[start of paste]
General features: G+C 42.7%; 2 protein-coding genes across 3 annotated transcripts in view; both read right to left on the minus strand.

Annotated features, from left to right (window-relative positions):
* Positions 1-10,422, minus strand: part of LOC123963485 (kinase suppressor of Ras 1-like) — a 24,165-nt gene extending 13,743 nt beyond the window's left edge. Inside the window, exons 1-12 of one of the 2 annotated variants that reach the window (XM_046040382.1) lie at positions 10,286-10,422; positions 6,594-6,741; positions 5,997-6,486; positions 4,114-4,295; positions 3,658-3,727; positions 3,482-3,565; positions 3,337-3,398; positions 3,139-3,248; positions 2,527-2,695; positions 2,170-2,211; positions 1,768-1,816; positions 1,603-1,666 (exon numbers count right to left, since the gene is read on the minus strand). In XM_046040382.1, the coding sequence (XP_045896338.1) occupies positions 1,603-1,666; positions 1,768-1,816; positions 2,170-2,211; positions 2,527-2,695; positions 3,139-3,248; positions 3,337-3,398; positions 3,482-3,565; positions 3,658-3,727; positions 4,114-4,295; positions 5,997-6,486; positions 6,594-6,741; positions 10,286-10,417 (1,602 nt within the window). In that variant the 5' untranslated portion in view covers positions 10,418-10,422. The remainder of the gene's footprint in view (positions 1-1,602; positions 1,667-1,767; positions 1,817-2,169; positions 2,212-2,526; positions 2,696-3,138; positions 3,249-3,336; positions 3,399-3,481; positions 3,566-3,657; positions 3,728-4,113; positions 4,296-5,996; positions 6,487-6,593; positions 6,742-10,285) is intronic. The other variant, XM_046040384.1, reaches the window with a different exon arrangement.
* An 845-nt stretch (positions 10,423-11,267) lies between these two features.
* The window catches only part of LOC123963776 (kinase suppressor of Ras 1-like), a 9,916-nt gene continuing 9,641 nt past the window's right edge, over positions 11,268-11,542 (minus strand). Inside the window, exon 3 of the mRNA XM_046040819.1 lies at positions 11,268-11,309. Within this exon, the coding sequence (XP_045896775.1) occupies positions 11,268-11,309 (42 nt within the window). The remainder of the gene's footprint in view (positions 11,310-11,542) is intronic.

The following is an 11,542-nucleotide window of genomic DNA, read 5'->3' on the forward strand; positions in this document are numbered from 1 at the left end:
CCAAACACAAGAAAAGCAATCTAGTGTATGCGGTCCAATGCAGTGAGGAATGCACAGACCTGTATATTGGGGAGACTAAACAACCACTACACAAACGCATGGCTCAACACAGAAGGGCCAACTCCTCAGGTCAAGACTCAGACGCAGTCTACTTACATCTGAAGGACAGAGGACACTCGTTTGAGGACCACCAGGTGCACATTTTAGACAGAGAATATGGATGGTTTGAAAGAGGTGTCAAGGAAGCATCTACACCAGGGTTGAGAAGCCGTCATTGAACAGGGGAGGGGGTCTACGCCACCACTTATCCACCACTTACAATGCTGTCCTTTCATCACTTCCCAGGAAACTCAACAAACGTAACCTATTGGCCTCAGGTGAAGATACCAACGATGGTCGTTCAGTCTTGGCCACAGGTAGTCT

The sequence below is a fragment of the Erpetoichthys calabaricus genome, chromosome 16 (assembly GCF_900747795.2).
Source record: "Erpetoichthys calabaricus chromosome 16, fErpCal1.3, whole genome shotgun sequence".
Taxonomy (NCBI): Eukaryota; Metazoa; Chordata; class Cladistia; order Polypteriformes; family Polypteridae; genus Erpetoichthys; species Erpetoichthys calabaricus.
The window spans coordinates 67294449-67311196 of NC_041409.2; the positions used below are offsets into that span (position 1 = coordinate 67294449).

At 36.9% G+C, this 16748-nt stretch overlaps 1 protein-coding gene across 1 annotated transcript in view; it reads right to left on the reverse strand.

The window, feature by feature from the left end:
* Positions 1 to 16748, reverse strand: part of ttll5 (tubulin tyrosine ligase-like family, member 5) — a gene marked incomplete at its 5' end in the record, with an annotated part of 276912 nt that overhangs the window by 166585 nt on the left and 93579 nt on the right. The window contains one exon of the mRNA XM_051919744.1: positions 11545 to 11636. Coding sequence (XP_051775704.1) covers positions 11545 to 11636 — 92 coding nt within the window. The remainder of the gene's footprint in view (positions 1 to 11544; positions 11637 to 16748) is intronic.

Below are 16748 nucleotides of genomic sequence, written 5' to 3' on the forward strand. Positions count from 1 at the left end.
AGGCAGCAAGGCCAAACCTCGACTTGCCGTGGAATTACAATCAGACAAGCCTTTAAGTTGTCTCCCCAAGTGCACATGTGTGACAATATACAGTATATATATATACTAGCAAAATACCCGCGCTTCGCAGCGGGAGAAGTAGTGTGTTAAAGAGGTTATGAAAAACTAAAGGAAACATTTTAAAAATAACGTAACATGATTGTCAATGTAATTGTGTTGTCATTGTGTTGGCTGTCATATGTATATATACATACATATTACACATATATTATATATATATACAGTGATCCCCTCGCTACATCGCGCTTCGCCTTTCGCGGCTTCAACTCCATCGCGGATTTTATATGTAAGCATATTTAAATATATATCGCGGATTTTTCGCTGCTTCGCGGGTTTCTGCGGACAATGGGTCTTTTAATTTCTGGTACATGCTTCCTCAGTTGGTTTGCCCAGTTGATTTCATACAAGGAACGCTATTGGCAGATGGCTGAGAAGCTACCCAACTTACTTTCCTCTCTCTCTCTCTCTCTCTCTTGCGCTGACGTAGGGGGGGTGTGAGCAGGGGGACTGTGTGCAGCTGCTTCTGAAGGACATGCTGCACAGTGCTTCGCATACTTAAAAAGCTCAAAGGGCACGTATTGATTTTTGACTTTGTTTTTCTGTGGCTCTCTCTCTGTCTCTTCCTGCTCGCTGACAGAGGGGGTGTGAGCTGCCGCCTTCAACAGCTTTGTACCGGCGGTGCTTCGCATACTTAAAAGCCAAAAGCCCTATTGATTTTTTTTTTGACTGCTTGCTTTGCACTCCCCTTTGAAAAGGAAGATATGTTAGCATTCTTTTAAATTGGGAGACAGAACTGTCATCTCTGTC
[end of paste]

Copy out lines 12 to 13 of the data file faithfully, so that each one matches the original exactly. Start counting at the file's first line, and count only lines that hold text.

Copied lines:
At 36.9% G+C, this 16748-nt stretch overlaps 1 protein-coding gene across 1 annotated transcript in view; it reads right to left on the reverse strand.

The window, feature by feature from the left end: